During this time, there was considerable political strife among the various Jewish sects (Pharisees, Saducees, and Essenes) over control of the calendar and festival observance, and dating methods varied depending on which group controlled the Temple and the Sanhedrin. While it is known that the Jews used a computed, intercalated calender by A.D. 66, it is not known for certain that they used it regularly in 5 B.C., though there is some evidence. The Temple priests and the Sanhedrin could have determined when was the first day of a month by either by calendrical calculation or by observation of the new moon lunar crescent. They would do this every month, but only the months of Nisan and Tishri of 5 B.C. are analyzed here because those are months in which both a total lunar eclipse and a Jewish fast occurred.

As determined above in interpretation 1) Josephus reported that a lunar eclipse occurred the night before a Jewish fast was observed. The date when the fast was observed must be determined and compared to the date of the eclipse. The date of the fast depends on the date of the first day of the month, which depends on sighting the crescent of the new moon, assuming the computed calendar was either not known or was ignored (for political reasons).

Below, are the "astronomical new moon" dates (determined by Fred Espenak of NASA) when the moon is perfectly aligned in the Earth's shadow and thus too dark to see without any reflected sunlight striking it. Within 1-2 days, the as the new moon ages, it begins to move out of the Earth's shadow and sunlight can strike its edge creating the very slim "crescent" appearance. For an experienced observer without any equipment, crescent new moon visibility is between one and two days after the "astronomical new moon", assuming skies are cloudless.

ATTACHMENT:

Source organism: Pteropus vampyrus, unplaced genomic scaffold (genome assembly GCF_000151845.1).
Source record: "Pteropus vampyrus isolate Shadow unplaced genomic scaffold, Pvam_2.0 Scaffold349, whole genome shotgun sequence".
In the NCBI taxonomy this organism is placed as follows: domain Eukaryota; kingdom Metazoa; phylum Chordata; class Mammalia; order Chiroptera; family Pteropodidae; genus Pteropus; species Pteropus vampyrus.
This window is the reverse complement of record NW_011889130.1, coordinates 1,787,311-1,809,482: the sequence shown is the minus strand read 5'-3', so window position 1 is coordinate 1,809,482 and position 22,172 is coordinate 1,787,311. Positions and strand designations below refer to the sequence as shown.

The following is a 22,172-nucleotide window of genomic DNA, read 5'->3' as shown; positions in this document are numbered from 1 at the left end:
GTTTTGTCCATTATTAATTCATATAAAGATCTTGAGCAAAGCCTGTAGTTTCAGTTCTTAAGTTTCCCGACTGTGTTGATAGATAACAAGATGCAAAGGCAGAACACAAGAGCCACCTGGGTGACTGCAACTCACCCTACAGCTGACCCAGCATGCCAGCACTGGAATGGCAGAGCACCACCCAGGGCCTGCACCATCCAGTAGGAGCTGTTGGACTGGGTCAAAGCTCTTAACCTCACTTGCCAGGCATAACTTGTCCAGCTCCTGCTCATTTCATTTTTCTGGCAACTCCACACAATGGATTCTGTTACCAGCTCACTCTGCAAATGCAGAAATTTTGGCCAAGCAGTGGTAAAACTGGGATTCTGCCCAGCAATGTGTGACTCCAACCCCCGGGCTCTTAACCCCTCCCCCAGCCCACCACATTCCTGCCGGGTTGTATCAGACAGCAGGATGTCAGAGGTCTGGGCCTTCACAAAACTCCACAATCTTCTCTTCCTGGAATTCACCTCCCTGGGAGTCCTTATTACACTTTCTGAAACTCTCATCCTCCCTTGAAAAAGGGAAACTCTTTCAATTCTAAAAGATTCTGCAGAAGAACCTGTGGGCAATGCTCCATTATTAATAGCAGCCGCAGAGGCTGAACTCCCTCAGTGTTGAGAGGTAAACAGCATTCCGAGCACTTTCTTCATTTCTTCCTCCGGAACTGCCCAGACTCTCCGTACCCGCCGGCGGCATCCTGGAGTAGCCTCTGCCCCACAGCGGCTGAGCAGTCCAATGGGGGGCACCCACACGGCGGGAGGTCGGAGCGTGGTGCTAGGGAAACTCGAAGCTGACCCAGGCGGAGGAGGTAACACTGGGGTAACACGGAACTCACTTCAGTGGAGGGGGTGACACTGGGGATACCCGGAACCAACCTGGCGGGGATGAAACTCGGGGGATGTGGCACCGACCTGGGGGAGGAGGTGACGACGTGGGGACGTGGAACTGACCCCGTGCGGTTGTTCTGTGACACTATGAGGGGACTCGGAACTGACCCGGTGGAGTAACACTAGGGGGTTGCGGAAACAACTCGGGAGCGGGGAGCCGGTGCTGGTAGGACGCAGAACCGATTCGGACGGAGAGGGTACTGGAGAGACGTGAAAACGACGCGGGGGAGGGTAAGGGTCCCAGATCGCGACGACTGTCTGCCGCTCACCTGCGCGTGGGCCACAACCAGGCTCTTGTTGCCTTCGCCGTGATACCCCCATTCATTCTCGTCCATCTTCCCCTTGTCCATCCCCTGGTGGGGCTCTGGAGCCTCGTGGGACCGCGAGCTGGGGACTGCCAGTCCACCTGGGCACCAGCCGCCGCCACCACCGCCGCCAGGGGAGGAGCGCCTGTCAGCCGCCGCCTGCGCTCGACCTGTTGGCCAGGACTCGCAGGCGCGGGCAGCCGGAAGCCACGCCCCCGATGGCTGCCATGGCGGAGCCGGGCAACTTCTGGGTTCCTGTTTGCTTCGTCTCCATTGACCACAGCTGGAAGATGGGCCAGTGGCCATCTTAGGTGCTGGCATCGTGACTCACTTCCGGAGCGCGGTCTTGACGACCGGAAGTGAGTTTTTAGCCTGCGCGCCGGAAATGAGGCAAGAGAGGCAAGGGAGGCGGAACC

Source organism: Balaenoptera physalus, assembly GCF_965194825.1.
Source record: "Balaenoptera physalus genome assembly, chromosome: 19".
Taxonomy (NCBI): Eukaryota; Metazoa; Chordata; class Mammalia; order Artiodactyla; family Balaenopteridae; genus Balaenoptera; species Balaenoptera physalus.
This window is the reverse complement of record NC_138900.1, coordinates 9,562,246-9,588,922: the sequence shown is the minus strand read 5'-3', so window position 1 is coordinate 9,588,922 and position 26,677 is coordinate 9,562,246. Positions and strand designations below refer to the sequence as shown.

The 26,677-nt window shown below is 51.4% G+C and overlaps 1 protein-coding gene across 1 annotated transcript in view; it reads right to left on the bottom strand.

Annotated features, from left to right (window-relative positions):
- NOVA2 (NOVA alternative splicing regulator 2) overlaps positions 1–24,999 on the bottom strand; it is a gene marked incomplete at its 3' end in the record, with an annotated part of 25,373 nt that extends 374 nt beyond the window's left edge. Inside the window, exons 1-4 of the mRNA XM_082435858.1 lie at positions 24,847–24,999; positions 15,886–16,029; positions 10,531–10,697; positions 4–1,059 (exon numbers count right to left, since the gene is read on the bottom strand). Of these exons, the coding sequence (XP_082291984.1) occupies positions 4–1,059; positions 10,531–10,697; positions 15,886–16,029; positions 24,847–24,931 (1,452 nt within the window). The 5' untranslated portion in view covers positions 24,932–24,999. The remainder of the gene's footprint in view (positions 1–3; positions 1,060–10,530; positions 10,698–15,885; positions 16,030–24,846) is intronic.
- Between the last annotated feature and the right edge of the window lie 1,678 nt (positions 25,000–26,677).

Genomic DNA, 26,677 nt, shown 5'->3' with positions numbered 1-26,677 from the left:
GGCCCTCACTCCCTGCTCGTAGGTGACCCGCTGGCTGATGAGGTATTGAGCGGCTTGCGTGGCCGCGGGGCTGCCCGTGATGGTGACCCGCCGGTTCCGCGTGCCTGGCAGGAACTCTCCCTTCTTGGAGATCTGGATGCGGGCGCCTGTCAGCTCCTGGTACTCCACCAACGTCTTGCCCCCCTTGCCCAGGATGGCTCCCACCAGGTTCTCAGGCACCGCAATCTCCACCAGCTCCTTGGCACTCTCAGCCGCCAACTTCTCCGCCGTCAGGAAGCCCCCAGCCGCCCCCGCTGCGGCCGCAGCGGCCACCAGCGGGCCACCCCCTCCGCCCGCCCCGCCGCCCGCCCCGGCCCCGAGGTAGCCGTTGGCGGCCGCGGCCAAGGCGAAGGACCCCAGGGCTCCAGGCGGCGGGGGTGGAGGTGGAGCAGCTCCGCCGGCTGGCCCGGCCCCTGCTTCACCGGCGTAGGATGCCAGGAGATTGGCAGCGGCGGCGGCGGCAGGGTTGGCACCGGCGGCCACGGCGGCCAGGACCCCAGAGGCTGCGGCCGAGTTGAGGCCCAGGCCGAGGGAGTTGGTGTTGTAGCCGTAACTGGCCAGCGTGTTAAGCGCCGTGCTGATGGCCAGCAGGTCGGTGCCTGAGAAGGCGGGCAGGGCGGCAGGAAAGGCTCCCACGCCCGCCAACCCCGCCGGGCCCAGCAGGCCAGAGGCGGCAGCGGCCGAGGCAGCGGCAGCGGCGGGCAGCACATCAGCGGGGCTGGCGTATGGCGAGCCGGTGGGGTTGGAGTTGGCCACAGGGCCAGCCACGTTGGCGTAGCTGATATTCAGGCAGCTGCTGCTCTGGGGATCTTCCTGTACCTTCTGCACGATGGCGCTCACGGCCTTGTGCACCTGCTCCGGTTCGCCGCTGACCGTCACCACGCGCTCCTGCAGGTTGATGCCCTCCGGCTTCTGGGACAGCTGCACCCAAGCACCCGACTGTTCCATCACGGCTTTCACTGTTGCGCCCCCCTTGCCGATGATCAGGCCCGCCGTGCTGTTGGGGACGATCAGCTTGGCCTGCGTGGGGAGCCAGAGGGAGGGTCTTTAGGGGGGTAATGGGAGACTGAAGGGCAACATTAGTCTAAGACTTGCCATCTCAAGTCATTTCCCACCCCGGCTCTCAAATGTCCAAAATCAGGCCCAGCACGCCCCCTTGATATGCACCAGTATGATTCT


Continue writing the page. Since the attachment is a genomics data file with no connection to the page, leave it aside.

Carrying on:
In each table below, for the Ta’anit Bechorim and Yom Kippur fasts respectively, the analysis tabulates the Julian date of the "astronomical new moon" as computed by NASA. That Julian date is converted to Hebrew and tabulated, to which two days are added (to account for the delay before the crescent new moon is visible) and that date is assumed to be the first of the month by obervation and tabulated. Then relative to that first day, the day of the fast is dated and tabulated and is designated "fast by observation of visible new moon". The dates of the first of the month and the fast as determined by the computed calendar are tabulated as well.

Ultimately, while it can't be ensured which method or on which day the Jews determined to observe either Ta’anit Bechorim (Fast of the Firstborn) or the Yom Kippur fast, the possibilities can be shown, and the Ta’anit Bechorim in 5 B.C., when dated by new moon observation, falls exactly as Josephus described in Antiquities 17.6.4 one day before the fast.

In the two tables below, the Hebrew days are numbered as if they used their computed calendar followed by a "/" and the day of the month by new moon observation. Also highlighted are the: